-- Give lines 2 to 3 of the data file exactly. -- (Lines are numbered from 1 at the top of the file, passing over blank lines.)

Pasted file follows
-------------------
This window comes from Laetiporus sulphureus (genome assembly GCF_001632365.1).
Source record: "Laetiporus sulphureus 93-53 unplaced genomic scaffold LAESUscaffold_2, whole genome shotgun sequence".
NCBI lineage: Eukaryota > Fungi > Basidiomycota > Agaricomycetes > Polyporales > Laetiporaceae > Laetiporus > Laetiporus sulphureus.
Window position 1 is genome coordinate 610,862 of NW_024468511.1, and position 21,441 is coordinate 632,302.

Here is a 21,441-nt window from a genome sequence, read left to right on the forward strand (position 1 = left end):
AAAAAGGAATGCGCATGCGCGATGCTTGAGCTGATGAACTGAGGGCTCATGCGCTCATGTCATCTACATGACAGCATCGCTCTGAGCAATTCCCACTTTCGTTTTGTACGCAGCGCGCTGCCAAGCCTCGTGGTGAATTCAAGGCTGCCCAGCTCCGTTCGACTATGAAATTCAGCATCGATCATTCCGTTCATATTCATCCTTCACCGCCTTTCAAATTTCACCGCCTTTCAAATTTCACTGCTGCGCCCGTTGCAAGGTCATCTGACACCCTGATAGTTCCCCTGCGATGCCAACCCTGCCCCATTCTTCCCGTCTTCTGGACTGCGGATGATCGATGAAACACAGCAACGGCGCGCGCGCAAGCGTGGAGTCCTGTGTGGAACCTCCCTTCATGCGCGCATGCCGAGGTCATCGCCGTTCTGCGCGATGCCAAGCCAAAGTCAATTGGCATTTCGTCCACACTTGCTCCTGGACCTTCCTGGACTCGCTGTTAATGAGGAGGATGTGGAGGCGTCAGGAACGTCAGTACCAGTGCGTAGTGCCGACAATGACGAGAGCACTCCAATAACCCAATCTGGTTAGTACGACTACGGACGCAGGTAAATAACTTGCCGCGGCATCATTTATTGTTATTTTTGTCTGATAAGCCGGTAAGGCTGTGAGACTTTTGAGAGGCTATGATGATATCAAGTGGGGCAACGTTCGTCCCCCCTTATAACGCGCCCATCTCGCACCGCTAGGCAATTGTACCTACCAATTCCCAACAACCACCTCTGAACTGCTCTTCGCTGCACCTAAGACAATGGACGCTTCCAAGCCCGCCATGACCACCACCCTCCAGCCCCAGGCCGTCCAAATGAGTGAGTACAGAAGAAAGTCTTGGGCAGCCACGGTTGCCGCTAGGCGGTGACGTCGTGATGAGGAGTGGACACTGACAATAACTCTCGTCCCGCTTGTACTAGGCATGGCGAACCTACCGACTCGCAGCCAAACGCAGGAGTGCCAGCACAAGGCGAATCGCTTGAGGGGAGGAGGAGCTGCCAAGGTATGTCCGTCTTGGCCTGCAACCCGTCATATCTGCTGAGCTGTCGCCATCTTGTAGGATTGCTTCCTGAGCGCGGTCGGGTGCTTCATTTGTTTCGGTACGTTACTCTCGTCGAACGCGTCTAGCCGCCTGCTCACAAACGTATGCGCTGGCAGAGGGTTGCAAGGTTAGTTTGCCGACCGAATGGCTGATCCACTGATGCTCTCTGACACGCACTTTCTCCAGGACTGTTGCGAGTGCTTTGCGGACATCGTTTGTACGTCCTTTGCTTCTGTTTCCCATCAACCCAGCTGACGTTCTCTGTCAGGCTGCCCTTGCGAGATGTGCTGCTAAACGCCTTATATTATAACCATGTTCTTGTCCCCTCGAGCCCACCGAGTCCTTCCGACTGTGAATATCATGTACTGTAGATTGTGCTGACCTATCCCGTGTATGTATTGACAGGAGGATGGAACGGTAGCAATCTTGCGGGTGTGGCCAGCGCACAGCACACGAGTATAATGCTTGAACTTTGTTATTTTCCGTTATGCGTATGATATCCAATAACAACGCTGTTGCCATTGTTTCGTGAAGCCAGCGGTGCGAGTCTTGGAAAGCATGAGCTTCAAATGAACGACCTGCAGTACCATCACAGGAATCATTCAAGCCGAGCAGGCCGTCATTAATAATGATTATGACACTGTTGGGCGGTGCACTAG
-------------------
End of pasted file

Source record: "Laetiporus sulphureus 93-53 unplaced genomic scaffold LAESUscaffold_2, whole genome shotgun sequence".
NCBI lineage: Eukaryota > Fungi > Basidiomycota > Agaricomycetes > Polyporales > Laetiporaceae > Laetiporus > Laetiporus sulphureus.